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September 26, 2005

Suzie McNeil live


I'm just honoured that they loved me so much.
- Suzie McNeil

The most important advantage of growing up in Ottawa was having Hull, and Québec's more considerate alcohol laws, a short trip across the Champlain Bridge. As teenagers of an age that will remain somewhat unspecific (the parental units have been known to peruse this publication), we would pile into the Bondomobile, Wangomobile or the too sacred to have a nickname 49 Ford panel truck and make our way across the river to the dépanneurs and their precious bières froid. AC/DC, The Kinks and Led Zepellin were the soundtrack with Dire Straits offering the obvious anthem for any trip.

More important than any of these was Queen. It remains a mystery to me that the metalheads of Ottawa, not then known for their progressive instincts, idolized Freddie Mercury, not just flaming but breathtakingly gay. The name of his band was another subtle hint. Such is the power of an elemental cool to transcend all piffling differences between people. This Saturday night I had another mystery to consider: how it is that a British rock act could be so important to a generation of Canadians. Mike Myers offered tribute to Queen in his coming of age epic about the Tim Horton's of Scarberia, the Ultima Thule of Canadian suburbia. Canadians have a habit of worrying what it is that defines us beyond our differences with the States. Mike Myers answered the question with a movie meant to be set in Chicago but whose real location was obvious to anyone who had ever gone horn-tripping for coffee and cigarettes in Toronto at three in the morning.

This is all to say that if anyone had told me it was possible to cover "Bohemian Rhapsody" I would have told them something unprintable. This is not just a pop song. If anything, it is Canada's "Waltzing Matilda". Yet this Saturday night I had the privilege of being present when Suzie McNeil, backed only by drums, bass violin and a lonely electro-acoustic guitar, gave in to the crowd. Saying, "We are nuts to even try this," she stepped up to the mic and brought the house down.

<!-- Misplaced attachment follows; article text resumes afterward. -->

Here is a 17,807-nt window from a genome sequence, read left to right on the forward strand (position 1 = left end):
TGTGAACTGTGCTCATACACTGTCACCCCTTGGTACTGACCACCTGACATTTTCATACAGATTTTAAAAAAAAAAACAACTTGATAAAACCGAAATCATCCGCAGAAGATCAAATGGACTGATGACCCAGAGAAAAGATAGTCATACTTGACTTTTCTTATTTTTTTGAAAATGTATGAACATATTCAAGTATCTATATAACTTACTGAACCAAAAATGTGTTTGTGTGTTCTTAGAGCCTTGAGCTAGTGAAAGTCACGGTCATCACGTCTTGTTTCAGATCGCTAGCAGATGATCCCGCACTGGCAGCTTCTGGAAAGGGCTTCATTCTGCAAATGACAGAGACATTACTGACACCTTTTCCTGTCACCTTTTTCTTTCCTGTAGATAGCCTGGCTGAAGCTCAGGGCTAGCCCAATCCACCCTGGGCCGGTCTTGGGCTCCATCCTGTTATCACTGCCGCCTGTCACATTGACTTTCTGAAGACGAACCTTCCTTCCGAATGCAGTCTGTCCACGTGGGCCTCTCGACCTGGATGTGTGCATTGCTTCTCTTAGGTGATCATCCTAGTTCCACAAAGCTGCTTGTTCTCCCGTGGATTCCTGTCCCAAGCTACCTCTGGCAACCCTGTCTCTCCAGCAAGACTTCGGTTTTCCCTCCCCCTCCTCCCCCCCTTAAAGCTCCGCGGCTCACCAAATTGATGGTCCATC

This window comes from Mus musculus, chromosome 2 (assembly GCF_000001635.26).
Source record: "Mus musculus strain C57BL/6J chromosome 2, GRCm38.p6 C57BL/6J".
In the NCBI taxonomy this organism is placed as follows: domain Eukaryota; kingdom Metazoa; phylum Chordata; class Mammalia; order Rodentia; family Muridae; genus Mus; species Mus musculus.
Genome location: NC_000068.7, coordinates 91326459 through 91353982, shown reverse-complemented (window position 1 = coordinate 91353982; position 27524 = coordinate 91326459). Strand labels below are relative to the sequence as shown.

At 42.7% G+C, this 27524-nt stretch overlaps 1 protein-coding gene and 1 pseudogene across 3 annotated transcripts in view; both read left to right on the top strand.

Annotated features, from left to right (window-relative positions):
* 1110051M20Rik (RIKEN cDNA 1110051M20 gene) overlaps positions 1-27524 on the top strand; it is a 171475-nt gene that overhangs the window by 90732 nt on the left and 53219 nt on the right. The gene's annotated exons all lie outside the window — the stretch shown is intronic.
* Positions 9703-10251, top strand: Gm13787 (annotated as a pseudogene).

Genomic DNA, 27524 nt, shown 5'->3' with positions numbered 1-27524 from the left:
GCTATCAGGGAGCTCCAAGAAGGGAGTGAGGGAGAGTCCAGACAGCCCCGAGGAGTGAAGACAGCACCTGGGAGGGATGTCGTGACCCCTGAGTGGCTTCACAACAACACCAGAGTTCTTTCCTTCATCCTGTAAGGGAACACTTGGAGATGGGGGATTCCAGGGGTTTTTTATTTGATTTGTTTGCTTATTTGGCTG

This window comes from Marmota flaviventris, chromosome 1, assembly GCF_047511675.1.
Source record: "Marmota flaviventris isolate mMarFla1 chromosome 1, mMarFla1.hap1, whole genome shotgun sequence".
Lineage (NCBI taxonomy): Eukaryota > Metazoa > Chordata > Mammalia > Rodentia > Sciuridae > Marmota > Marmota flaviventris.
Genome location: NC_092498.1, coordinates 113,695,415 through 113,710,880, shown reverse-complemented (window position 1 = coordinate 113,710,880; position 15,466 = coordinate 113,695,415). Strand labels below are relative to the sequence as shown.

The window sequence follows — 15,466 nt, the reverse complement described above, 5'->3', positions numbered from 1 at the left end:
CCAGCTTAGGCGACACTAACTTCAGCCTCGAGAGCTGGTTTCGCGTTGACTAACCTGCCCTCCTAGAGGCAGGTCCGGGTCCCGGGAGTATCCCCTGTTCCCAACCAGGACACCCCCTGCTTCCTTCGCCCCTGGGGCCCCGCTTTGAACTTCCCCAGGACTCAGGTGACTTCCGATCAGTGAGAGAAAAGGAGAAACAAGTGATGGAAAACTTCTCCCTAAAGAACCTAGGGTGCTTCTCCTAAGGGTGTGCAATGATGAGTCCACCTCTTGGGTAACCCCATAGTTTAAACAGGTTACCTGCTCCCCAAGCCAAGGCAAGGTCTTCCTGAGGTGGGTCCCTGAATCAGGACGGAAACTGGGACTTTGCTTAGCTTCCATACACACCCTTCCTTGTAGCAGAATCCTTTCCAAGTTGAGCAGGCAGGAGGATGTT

Suzie McNeil's welcome home event at Revival felt more like a family picnic, if an extremely well-dressed and well-catered family picnic, than a concert. Suzie's set included most of her Rock Star INXS fan favourites including her original "Soul Life" and her smoking cover of "I Can't Make You Love Me". A question and answer session gave the tv fans an insight into life at the Rock Star mansion and the surreal life of reality tv contestants. Irascible producers (Suzie: "Mark, I just need to get a guitar." Mark Burnett: "Suzie, the only thing you need to get... is it... together!"), family members in the audience reminding you of every little slip of the tongue (Mom: "Unequivicably!") and drinking champagne from J.D. Fortune's toe in front of an international audience (don't ask about the cake) all featured. Having only returned to Toronto early Friday morning, and having been contractually cloistered, Suzie had not seen the show that has made her famous. Even so, it has already become obvious that Dave Navarro's "Sweet Suzie McNeil" is going to stick ("Oh yeah, that"). I can imagine it would get old fast. The trouble for Suzie is that the tag seems so appropriate. Everyone from her fans, her family, her band, her film production team and her management who so kindly arranged an eleventh hour media pass for your humble correspondent was so nice. A very Canadian rock star.

"I will do my best to get to Collingwood. And to Mississauga."
"North Bay..."
"And North Bay!"

Welcome home, Suzie.

Posted by Ghost of a flea at September 26, 2005 09:33 AM

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Suzie's coming to Collingwood?!?! Say it ain't so... :) I can only hope it's a promise she intends on keeping...

Posted by: Scoop [TypeKey Profile Page] at September 26, 2005 03:18 PM